Warning against Taiwan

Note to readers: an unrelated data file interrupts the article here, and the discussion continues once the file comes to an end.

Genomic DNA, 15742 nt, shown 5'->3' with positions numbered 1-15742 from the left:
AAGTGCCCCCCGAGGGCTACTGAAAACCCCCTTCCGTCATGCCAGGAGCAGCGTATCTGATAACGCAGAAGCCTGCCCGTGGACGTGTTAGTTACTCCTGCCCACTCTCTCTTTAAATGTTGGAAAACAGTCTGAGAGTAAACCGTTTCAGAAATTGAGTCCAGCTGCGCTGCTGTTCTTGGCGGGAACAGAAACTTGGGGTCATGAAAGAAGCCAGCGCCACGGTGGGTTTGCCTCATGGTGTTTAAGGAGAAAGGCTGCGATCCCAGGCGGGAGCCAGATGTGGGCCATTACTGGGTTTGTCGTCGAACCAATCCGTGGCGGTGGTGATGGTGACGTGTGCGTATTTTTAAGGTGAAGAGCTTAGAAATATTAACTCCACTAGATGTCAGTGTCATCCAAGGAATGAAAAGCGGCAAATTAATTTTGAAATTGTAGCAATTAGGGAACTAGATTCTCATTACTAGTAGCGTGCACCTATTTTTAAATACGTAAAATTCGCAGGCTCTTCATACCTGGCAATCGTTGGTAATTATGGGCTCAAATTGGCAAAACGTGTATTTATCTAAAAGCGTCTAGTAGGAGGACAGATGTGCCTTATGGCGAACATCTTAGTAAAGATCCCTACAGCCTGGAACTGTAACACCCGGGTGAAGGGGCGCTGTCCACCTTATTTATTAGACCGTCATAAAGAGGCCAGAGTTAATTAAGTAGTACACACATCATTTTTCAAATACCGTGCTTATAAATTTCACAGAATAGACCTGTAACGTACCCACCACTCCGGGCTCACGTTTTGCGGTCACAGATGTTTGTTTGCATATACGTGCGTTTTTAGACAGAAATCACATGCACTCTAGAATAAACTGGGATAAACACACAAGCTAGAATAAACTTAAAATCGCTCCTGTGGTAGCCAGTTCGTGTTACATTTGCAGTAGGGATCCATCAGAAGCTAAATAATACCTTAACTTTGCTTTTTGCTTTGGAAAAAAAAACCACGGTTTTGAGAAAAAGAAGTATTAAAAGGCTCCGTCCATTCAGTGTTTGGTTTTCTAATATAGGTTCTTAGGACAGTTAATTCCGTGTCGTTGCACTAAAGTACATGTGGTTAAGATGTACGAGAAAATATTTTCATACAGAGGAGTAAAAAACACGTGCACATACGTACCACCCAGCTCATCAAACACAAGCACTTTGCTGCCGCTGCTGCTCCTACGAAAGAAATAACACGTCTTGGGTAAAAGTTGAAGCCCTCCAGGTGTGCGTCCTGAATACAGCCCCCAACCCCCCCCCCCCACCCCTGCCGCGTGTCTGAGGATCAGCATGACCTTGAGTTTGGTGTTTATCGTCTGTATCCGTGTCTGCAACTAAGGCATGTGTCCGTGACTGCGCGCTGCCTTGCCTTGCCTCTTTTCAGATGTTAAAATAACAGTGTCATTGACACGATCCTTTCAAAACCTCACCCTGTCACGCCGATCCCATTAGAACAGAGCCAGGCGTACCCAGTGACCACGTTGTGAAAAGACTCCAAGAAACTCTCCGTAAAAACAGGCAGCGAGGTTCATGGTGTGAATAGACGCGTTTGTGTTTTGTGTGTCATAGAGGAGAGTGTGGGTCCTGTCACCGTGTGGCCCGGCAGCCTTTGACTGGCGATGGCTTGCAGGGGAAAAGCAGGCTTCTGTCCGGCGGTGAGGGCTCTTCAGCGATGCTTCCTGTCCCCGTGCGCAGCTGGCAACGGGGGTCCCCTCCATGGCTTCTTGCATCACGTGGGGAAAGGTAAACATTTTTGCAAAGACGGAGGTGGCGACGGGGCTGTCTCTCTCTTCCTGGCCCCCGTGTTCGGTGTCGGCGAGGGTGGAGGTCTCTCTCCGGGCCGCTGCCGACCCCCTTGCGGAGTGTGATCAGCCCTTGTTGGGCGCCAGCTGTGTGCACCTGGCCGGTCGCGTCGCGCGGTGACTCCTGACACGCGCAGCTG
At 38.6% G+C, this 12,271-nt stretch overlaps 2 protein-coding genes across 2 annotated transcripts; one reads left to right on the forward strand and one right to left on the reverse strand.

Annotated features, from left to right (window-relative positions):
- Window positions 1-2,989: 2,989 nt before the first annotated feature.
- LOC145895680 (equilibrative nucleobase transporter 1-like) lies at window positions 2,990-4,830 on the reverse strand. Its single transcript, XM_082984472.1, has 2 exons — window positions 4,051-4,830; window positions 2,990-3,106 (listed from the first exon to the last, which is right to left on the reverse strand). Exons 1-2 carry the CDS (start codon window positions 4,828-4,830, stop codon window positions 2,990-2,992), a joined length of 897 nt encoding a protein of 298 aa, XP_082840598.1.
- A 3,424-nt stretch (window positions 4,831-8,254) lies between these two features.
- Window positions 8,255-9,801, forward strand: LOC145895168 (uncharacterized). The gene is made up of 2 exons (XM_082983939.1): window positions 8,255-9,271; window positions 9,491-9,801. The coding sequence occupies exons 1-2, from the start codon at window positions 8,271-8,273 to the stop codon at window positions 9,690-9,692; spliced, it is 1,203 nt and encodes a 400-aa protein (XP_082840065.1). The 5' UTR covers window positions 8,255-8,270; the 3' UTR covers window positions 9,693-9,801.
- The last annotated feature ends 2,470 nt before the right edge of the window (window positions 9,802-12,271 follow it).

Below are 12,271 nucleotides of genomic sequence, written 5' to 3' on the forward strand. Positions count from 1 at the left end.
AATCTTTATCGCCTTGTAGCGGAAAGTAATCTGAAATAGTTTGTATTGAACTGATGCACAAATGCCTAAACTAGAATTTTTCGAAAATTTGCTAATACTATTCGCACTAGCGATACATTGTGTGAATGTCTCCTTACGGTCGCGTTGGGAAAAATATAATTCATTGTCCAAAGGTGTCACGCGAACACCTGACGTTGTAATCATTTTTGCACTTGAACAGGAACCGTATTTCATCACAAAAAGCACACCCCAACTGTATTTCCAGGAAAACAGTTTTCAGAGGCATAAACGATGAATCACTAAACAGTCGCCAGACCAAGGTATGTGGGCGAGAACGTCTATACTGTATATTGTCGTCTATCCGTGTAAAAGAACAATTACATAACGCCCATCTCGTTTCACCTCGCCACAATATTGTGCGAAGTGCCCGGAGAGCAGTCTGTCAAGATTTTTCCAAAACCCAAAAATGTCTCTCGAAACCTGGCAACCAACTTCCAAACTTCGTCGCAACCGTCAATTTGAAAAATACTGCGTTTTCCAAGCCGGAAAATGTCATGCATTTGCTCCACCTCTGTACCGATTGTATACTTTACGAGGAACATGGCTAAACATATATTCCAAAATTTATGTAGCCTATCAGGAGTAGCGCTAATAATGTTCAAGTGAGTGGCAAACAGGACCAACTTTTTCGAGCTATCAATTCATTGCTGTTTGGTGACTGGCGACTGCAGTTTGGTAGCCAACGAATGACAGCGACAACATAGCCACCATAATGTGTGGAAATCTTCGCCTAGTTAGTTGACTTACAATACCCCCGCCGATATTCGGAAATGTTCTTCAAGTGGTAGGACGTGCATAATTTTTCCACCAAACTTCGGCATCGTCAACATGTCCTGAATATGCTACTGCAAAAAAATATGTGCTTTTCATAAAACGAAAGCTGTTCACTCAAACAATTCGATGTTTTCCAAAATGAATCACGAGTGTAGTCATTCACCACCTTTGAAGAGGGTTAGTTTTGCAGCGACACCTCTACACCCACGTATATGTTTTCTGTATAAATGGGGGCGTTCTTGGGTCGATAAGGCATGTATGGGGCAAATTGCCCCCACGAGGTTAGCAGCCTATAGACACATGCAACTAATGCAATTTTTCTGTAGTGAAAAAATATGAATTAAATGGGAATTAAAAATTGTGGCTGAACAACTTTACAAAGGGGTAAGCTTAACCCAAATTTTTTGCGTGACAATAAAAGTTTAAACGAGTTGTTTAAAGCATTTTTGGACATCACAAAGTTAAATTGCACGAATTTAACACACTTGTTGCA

China has now stated, in no uncertain terms, that Taiwan is an integral part of its territory. Its military put out a strong message on Taiwan last Saturday, vowing to "safeguard the territory of our motherland." The People's Liberation Army (PLA) air force released a video and series of commemorative envelopes showing recent Chinese air force missions around the island, which Beijing views as a breakaway province. "It is the sacred duty of any PLA pilot to safeguard the territory of our motherland," reads the text on the envelopes, which feature pictures of PLA warplanes and pilots on flights near Taiwan. If anything, this can lead to an awkward situation given the age-old differences between Beijing and Taipei. Given its limitations, Taiwan can ill-afford to retaliate. But, sans doubt, all these exercises are clearly aimed at drawing the attention of Washington. In a clear warning to the US, Global Times posted a story on the PLA's English-language website stating that the deployment should be seen as a "part of the country's warning to Taiwan secessionists" and their supporters in the US. Indeed, it sent a clear warning that the US should act cautiously on the Taiwan question and not interfere in China's internal affairs. Taiwan has been self-governed since a bloody civil war ended in 1949, forcing the defeated nationalists to flee to the island and continue to rule under the banner of the Republic of China. Though both Taipei and Beijing view the island as a part of China, neither government recognises the legitimacy of the opposing side and there is a strong pro-independence sentiment within the current ruling party in Taiwan. The two governments have a long history of international brinksmanship in their efforts to gain economic opportunities and diplomatic support from governments around the world. The United States maintains close unofficial links with Taiwan and provides them with arms under the Taiwan Relations Act, but, oddly, maintains formal diplomatic relations only with Beijing. Interestingly, while Washington does not officially challenge Communist China's claim over Taiwan, the official US policy simply states that people on both sides of the Taiwan Strait recognise that there is but one China and Taiwan is a part of China. But, under US President Donald Trump, the United States' has appeared enthusiastic to move closer to Taiwan, a move which has caused deep concern in Beijing. "Every inch of our great motherland's territory cannot be separated from China," President Xi has said. The Trump administration has sought closer ties to President Tsai's government, angering Beijing by recently signing two deals to tighten ties with the island, including a travel act which will allow more official visits between the US and Taiwan. Beijing has stated that the move, which allows US representatives to meet officials from the self-ruled island, will hurt bilateral relations. US President Donald Trump defied a warning from Beijing and signed a measure allowing American officials to step-up exchanges with Taiwan, a move which will strain the already tense Sino-US relations. Trump's endorsement of the Taiwan Travel Act comes as Beijing and Washington are in a stand-off over trade and Beijing's attempts to boost its influence worldwide, with the US House of Representatives proposing that China's cultural outposts in the US be registered as foreign agents. The Chinese Embassy in Washington said in a statement that China was "strongly dissatisfied with" the travel act and firmly opposed it. "The relevant clauses of the Taiwan Travel Act severely violate the one-China principle," a statement from the Chinese Embassy in Washington said. The statement said that the US should stop pursuing any official ties with Taiwan or try improving its current relations with Taiwan in any substantive way. The bill said it should be the policy of the United States to allow officials at all levels of the government to travel to Taiwan to meet their counterparts. The US executive branch has sent more senior officials to Taiwan since Trump has assumed office. Before his inauguration, Trump angered Beijing by speaking over the phone to Taiwan's President Tsai Ing-wen and suggesting that he might use the so-called one-China policy as a bargaining chip to advance the US interests in trade, currency and strategic issues, such as the disputed South China Sea. Diplomat Li Kexin warned that Beijing would seize Taiwan by force if the US warships visited Taiwan. Beijing's statement that its patience is being tested again and again with such provocations must be taken in context. Political correctness is mandatory in diplomacy. And, all this is leading to a situation that must be averted. The sooner, the better.